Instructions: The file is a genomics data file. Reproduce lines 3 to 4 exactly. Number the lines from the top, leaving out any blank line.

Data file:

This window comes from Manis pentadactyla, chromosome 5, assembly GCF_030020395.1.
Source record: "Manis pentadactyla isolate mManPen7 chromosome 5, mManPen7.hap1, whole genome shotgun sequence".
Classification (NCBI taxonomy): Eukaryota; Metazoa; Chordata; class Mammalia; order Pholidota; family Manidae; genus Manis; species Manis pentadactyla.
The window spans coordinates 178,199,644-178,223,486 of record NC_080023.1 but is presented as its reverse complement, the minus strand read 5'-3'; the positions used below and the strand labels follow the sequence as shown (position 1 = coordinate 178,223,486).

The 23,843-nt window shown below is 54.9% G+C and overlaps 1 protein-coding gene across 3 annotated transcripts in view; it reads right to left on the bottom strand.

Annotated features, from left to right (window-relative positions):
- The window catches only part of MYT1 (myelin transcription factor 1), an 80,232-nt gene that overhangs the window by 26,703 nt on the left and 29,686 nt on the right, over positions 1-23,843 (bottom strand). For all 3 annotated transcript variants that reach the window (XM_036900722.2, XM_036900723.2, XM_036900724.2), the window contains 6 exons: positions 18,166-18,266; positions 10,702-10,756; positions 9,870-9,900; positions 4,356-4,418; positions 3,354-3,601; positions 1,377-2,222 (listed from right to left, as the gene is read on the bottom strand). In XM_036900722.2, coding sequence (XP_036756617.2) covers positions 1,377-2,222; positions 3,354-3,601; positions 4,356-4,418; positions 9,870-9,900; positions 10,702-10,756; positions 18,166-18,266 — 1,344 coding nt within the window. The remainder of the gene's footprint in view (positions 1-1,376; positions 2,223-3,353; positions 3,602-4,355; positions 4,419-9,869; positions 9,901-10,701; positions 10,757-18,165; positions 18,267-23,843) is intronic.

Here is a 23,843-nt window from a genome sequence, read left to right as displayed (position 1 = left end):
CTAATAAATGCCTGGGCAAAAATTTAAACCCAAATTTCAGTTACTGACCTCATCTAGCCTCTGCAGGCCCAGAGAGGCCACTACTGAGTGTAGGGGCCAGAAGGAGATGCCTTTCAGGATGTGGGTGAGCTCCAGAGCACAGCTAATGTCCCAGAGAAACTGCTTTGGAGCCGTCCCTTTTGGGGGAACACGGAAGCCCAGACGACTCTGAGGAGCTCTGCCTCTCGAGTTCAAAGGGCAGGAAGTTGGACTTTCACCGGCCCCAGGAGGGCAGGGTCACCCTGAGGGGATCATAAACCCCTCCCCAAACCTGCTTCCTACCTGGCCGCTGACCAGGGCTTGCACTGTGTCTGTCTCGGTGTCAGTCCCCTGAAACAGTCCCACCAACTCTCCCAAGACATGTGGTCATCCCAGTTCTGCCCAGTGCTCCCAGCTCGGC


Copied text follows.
Classification (NCBI taxonomy): Eukaryota; Metazoa; Chordata; class Mammalia; order Pholidota; family Manidae; genus Manis; species Manis pentadactyla.
The window spans coordinates 178,199,644-178,223,486 of record NC_080023.1 but is presented as its reverse complement, the minus strand read 5'-3'; the positions used below and the strand labels follow the sequence as shown (position 1 = coordinate 178,223,486).